Lewis and Clark County Releases Five-Year Report to the Community

Published on September 06, 2023

image of five-year report cover

Voter mandated criminal justice reform realized

Helena, MT – Lewis and Clark County’s Criminal Justice Coordinating Council (CJCC) releases their Five-Year Report to the Community; a summary of work led by the CJCC and implemented by the Department of Criminal of Justice Services (CJS).

The Five-Year Report highlights accomplishments and provides a greater understanding of how the CJCC and CJS serve the community. The report also explains how programs and services are managed by CJS through the Court Services Team and the Behavioral Health Services Team to meet strategic plan priorities. Additionally, the report outlines next steps in providing effective community alternatives, solutions, and services to further improve community safety, reduce crime, and assist defendants and their families in addressing underlying determinants of criminal justice involvement.

Comprised of 15 key leaders across the criminal justice system, Lewis and Clark County’s Criminal Justice Coordinating Council is proud to release the accomplishments realized over the past five years due to their leadership and guidance of the County’s Department of Criminal Justice Services.

“The CJCC is a unique and very valuable resource in Lewis & Clark County” shares Justice of the Peace and CJCC member, Mark Piskolich. “The participation of law enforcement, the Courts, the Detention Center, County Commission, treatment providers, the Citizens’ Advisory Council and Criminal Justice Services allows those stakeholders the opportunity for a panoramic view of our needs, and of our strengths and weaknesses in addressing them. There’s a respectful ‘no holds barred’ atmosphere that allows representatives to both voice and respond to the most pressing issues we face in Lewis & Clark County.”

The report details the many research-based and proven-effective diversionary programs implemented to reduce jail overcrowding and recidivism while addressing community safety.  While the CJCC was formed in 2012, the Department was created as part of the voter-approved 2017 Detention Center Operations Levy. The Levy funded the renovation and expansion of the Detention Center to address overcrowding issues provided that funds also be used to support programs aimed at reducing the number of individuals detained, including behavioral health, early intervention, and pretrial services.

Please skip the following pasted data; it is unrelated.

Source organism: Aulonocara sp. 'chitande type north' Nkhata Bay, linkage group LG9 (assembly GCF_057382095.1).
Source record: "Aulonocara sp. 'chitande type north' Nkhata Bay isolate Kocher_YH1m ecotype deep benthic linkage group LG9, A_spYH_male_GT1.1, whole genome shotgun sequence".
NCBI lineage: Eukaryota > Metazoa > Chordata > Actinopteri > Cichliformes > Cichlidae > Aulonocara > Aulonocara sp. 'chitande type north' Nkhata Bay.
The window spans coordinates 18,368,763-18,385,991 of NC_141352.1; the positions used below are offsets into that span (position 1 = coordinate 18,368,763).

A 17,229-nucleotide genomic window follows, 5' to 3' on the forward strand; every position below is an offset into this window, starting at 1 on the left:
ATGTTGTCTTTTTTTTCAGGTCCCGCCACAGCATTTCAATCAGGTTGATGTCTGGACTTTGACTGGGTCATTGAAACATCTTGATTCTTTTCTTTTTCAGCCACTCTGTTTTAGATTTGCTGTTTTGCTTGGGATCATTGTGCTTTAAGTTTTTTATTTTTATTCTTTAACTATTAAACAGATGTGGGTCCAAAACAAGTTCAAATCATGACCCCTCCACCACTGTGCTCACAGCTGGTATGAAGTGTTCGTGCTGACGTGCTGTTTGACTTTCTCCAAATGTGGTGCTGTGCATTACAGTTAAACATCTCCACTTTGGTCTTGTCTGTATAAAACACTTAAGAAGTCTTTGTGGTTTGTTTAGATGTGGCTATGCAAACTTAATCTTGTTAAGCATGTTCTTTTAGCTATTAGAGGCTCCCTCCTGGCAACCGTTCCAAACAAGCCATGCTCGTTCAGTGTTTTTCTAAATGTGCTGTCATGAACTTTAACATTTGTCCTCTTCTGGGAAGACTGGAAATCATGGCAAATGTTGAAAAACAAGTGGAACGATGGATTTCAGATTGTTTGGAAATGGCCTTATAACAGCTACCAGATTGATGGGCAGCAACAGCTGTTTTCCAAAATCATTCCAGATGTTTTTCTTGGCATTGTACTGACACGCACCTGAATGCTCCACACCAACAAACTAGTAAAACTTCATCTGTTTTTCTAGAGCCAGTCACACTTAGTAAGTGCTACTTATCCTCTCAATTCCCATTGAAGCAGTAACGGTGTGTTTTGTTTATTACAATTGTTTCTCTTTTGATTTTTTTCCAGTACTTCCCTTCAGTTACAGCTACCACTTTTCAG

“I don’t think any of us could have imagined the breadth of positive change we would realize in five short years” said Kellie McBride, Director of the Department created to implement thoughtful criminal justice reform measures. “What started as one staff person in December 2017, has become six voter-mandated programs, support for community programming, and several initiatives aimed at community safety, reduction of recidivism, and addressing behavioral health needs in our community.”

Starting with a Pretrial Services program to reduce the number of defendants languishing in the Detention Center until their trial date, programs that followed include a case manager, therapists and Education and Transition program in the Detention Center as well as a Medication Assisted Treatment program for system-involved individuals with opioid misuse disorders, and a program focusing on parents of children charged with crimes and the childrens’ caretakers.  These programs reduce incarceration rates, jail population, and dependency on other stakeholders, such as emergency and other healthcare services.